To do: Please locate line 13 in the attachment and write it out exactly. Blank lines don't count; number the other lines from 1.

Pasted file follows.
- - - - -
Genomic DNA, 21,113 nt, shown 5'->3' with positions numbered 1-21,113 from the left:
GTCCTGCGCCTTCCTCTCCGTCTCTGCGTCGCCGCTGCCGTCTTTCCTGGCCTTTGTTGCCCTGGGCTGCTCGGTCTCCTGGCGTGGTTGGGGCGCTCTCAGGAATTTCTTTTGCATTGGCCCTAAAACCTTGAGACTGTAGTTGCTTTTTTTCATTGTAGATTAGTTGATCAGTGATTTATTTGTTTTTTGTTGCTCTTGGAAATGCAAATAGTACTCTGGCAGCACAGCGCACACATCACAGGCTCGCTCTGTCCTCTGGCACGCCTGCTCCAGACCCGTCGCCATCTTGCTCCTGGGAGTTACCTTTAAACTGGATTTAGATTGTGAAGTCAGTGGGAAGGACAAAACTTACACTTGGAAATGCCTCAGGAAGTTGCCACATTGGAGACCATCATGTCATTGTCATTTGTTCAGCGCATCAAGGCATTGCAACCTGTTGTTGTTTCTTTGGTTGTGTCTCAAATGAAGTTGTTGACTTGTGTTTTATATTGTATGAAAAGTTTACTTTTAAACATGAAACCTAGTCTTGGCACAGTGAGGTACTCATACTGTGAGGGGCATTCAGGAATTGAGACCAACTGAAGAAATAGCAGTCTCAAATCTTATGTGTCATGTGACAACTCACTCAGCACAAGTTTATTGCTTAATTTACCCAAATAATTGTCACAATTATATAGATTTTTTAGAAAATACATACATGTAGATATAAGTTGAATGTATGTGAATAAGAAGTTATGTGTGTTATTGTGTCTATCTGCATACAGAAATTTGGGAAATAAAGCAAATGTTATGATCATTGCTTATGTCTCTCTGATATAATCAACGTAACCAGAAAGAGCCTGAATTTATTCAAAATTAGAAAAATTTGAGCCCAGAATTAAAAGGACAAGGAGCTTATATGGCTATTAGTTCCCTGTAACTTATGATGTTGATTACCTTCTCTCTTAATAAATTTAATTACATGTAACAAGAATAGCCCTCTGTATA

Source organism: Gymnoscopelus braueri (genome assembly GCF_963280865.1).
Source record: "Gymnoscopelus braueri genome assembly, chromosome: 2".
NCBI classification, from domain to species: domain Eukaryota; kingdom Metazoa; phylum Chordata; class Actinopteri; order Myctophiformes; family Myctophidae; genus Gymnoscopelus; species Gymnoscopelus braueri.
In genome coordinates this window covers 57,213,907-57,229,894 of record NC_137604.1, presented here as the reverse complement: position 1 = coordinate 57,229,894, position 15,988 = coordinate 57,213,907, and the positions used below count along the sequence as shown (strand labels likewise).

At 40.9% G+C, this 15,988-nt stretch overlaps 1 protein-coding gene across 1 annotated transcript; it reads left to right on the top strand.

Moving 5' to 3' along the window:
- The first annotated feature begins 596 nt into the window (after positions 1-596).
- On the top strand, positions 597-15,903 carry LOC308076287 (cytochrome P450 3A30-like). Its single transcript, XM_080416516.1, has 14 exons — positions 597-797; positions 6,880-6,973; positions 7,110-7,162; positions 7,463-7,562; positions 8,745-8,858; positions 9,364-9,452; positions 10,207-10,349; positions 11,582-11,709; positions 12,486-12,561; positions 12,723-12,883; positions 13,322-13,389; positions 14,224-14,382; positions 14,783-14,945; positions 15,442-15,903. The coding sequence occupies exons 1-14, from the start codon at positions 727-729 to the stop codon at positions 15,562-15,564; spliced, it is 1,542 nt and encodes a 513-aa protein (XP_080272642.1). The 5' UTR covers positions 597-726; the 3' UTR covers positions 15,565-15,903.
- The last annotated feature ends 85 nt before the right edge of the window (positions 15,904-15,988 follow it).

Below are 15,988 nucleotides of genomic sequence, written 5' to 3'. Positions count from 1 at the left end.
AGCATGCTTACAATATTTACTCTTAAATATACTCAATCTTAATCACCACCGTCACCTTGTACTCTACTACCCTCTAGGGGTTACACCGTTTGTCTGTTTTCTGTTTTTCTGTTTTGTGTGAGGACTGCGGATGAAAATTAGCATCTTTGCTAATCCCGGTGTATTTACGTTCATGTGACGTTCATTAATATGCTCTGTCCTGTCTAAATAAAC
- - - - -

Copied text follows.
AGCATGCTTACAATATTTACTCTTAAATATACTCAATCTTAATCACCACCGTCACCTTGTACTCTACTACCCTCTAGGGGTTACACCGTTTGTCTGTTTTCTGTTTTTCTGTTTTGTGTGAGGACTGCGGATGAAAATTAGCATCTTTGCTAATCCCGGTGTATTTACGTTCATGTGACGTTCATTAATATGCTCTGTCCTGTCTAAATAAAC